Hiding behind things such drywall and plywood works as concealment, but not as true cover. Bullets slice through both items as if they weren’t there. So find the best possible cover to protect against gunfire.

I’ve seen officers run to a man down as if the danger ceased immediately once the suspect hit the dirt. This is an extremely perilous time. Always assume the suspect is still armed and capable of shooting and killing you. Approach with caution, still using cover and concealment, if possible, until you’re certain the threat has ceased to exist. Keep in mind that the downed person may still have a hidden weapon and is pretending to be incapacitated. Do not let down your guard. Never.

Finally, here’s Bugs to wrap up the day …

 


TODAY’S MYSTERY SHOPPER’S CORNER

Since the holiday season is nearly here, I’ve decided to feature a few fun items for your mystery shopping needs and wants. I’ll post these regularly throughout the remaining weeks of 2018.

So, for day four of MSC, especially for those of you who’re shopping for writer friends who enjoy a bit of research and/or relaxation, here are my picks. By the way, someone asked why I post all Amazon links for the books I recommend. The answer is that they work well for and with this site, but by all means feel free to purchase books anywhere you like. But why not here by simply clicking the links I provide?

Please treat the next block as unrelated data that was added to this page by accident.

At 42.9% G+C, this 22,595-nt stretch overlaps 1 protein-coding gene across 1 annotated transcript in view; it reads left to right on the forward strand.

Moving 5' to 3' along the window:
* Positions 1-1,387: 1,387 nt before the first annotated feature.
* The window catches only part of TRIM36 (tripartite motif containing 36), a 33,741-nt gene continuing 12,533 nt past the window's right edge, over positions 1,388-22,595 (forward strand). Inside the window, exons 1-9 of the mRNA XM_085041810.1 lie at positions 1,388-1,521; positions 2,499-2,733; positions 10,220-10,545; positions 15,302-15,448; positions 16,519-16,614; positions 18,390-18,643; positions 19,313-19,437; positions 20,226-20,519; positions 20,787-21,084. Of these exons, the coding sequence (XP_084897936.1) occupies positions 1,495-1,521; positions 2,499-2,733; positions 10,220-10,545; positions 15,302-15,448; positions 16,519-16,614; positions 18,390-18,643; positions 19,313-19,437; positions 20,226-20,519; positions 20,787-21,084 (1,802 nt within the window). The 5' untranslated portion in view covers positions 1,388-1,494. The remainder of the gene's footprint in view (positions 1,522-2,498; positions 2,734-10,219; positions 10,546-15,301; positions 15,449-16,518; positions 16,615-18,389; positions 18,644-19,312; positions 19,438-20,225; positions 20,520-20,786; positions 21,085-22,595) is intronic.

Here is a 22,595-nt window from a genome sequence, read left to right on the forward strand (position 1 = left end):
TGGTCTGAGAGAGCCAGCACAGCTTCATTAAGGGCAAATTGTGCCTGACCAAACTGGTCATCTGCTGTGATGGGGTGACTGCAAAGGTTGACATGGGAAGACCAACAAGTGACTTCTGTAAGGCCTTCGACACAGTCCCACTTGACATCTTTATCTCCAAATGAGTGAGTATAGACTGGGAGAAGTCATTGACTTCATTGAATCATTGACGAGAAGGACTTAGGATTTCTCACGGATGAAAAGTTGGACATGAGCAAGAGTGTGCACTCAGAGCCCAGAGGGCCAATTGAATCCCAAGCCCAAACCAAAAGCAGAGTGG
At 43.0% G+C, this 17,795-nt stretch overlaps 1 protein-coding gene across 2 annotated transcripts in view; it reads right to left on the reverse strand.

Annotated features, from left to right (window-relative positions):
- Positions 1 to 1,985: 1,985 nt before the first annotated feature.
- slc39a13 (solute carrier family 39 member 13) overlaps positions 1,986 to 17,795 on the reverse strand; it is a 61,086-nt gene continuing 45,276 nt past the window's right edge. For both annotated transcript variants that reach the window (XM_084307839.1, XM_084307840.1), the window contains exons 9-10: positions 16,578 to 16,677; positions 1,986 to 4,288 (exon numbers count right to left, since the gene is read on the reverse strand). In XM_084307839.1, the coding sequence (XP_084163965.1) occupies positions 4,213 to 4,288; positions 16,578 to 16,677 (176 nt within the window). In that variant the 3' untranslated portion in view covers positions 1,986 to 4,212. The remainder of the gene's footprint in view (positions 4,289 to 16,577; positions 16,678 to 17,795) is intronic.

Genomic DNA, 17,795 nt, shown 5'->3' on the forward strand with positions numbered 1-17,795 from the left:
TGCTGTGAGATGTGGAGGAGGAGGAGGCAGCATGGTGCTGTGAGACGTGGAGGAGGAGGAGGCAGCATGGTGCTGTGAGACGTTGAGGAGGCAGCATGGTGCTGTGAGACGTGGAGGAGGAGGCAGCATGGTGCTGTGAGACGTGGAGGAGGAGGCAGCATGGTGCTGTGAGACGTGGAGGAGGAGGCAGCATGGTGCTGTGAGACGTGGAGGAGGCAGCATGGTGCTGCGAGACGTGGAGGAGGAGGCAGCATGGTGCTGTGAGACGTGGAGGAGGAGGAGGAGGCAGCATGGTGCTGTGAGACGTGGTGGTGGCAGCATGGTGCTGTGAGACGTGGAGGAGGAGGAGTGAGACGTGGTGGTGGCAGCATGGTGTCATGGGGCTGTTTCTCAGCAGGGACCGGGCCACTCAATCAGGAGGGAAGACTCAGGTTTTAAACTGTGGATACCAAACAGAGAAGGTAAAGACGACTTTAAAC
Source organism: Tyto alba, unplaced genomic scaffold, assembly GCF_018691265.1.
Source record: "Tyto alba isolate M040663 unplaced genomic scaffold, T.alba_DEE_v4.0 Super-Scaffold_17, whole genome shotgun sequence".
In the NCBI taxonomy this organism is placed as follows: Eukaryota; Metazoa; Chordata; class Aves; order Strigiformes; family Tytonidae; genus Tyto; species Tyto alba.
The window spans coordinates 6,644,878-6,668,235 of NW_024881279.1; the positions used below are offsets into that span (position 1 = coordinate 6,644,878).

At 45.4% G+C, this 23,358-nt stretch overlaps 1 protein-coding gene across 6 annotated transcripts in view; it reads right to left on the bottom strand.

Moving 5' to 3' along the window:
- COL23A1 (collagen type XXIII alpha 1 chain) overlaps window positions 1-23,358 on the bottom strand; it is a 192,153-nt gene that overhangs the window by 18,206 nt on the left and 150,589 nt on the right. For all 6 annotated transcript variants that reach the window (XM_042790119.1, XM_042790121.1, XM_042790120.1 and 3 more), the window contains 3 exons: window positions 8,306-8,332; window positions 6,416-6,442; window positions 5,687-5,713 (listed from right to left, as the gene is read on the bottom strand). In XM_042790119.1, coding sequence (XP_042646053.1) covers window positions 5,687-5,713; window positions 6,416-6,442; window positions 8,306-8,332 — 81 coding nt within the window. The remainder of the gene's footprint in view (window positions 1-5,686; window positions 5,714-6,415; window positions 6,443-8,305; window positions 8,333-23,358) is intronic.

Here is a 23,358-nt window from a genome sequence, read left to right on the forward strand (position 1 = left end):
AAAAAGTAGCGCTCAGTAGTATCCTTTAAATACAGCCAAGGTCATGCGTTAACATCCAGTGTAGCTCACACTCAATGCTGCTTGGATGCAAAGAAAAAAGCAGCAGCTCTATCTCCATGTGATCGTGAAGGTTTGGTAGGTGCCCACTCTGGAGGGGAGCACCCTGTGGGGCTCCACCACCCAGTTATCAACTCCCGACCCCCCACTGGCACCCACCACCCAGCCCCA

First up, the Police Blue/Black folding knife. It’s also a firefighting rescue tool.


The Thin Blue Line flag.


LEGO’s City Police Mobile Command Center


Uniden Handheld Police/Fire/Rescue Scanner. I had one of these in my police car. In fact, I still have it.


The Book Corner

I’m on and off with Stephen King’s books, but I just completed this one and found it enjoyable.


Agatha Christie is one of my favorite authors and I especially enjoy reading her books at night while snuggled beneath the covers. I read this one a couple of weeks ago.

I’m currently reading this one on my Kindle and it, like her others, is a wonderful read.


My friend Lisa Gardner has attended the Writers’ Police Academy both as Guest of Honor and as an attendee on a return visit. The second time she attended was a research trip for one of her bestselling books, Crash and Burn. The event provided her with the accident reconstruction material needed to write a believable make-believe story.

Fun fact – Lisa also wrote a hit short story that was set at the Writers’ Police Academy. In the tale, her protagonist, D.D. Warren, was an instructor at the WPA.